South Sudan finally approves establishment of Hybrid Court
South Sudan has finally approved the establishment of institutions and a Hybrid Court enshrined a 2018 peace deal to try war crimes during more than six years of conflict.
South Sudan on Friday approved the establishment of the long-awaited African Union Hybrid Court enshrined in the 2018 revitalised peace deal to try war crimes committed during the more than six years of conflict.
Michael Makuei Lueth, Minister of Information and Broadcasting said the cabinet has authorised Rueben Madol, Minister of Justice and Constitutional Affairs to start the process of establishing the Hybrid Court. “Cabinet authorised him (Madol) to start the process of establishing all these institutions in accordance with the provision of the peace agreement,” Makuei told journalists in Juba after the weekly cabinet meeting. Chapter 5 of the peace deal signed by President Salva Kiir and First Vice President Riek Machar calls for the establishment of the Hybrid Court, transitional justice, accountability, reconciliation, and healing institutions.
The UN panel of experts on South Sudan has on several occasions accused the government of delaying and obstructing the process of establishing the Hybrid Court. The court once set up will be constituted by both South Sudanese and judges from other African countries.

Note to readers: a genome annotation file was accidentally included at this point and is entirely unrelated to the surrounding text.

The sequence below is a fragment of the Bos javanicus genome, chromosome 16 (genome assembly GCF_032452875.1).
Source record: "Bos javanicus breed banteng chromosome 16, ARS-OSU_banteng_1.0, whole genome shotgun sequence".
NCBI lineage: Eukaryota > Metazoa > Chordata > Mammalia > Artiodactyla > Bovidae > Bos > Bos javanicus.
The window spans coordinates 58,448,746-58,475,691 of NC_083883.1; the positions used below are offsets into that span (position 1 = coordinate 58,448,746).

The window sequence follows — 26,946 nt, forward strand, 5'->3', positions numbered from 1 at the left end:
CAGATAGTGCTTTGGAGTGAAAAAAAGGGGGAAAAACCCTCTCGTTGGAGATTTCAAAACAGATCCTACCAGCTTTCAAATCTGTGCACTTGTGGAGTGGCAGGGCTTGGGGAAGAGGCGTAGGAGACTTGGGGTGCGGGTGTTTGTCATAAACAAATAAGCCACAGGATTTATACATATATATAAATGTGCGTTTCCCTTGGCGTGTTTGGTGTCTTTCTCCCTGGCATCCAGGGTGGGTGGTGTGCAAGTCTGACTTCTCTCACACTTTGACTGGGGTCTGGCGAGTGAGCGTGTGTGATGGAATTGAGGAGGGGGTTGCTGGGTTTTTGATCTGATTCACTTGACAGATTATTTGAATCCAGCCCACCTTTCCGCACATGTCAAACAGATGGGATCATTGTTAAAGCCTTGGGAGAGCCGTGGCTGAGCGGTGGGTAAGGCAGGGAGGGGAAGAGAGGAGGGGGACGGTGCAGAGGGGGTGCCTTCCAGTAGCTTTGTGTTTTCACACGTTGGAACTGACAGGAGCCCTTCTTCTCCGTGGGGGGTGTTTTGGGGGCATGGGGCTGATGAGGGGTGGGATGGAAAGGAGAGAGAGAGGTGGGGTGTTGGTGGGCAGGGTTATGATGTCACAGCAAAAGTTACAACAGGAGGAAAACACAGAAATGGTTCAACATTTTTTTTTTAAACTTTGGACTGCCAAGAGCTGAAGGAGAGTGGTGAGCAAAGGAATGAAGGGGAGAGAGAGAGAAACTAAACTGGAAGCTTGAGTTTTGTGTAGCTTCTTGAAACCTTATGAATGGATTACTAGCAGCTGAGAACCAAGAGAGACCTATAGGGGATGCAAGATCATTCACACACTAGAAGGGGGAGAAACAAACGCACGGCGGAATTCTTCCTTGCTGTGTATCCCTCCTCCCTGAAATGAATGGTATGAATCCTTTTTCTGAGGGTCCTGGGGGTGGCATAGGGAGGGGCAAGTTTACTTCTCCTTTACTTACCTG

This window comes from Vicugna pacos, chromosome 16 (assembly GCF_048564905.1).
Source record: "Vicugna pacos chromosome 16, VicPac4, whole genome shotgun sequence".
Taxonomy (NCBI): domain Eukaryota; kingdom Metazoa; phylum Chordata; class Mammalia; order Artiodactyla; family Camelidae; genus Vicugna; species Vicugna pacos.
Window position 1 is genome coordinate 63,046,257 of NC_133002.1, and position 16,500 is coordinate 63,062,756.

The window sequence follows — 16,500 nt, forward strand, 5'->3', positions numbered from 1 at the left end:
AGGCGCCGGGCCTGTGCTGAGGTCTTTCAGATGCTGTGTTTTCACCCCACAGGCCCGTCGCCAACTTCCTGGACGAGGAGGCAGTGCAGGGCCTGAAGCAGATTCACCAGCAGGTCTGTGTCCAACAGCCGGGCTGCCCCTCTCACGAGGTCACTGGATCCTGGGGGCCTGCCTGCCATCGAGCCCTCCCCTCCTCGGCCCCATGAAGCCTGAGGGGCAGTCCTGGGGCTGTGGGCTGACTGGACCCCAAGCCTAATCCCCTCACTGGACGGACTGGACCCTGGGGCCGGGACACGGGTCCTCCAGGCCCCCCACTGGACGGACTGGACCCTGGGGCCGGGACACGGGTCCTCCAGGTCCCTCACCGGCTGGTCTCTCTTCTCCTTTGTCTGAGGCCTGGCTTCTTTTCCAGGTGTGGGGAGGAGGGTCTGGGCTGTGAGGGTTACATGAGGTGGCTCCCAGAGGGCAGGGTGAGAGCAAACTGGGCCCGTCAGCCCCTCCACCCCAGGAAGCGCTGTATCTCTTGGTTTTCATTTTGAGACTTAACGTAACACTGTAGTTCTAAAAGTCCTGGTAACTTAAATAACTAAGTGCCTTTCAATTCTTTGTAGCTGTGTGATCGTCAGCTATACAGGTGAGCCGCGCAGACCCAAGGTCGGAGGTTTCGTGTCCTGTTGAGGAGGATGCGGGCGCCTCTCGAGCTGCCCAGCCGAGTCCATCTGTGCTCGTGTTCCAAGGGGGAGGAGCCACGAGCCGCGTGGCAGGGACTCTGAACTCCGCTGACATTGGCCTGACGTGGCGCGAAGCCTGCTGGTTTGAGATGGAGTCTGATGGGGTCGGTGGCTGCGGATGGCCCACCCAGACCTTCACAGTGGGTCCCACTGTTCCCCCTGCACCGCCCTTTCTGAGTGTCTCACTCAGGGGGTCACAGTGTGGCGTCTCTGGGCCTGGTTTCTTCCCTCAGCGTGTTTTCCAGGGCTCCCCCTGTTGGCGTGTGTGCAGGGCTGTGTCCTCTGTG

South Sudan is currently struggling to implement key aspects of the 2018 peace deal, like the training and unification of both opposition and government troops. The necessary unified forces estimated to be around 83,000 personnel are expected to take charge of security during the transitional period.
Charles Tai Gituai, chairperson of the Revitalized Joint Monitoring Evaluation Commission (RJMEC) which monitors the fragile peace deal said on Thursday that the peace process has stalled citing delays in the graduation of the unified forces.
He disclosed that the intermittent clashes witnessed in the Central Equatoria state since September 2020 between the South Sudan army (SSPDF) and Sudan People’s Liberation Army-In-Opposition (SPLA-IO) threaten the fragile ceasefire that has been largely holding since 2017.
South Sudan descended into conflict in December 2013, following a political disagreement between President Kiir and his deputy Riek Machar, leading soldiers loyal to the respective leader to fight.
The 2015 peace agreement signed to end the conflict collapsed in the aftermath of renewed violence that broke out in July 2016, forcing Machar to flee the capital.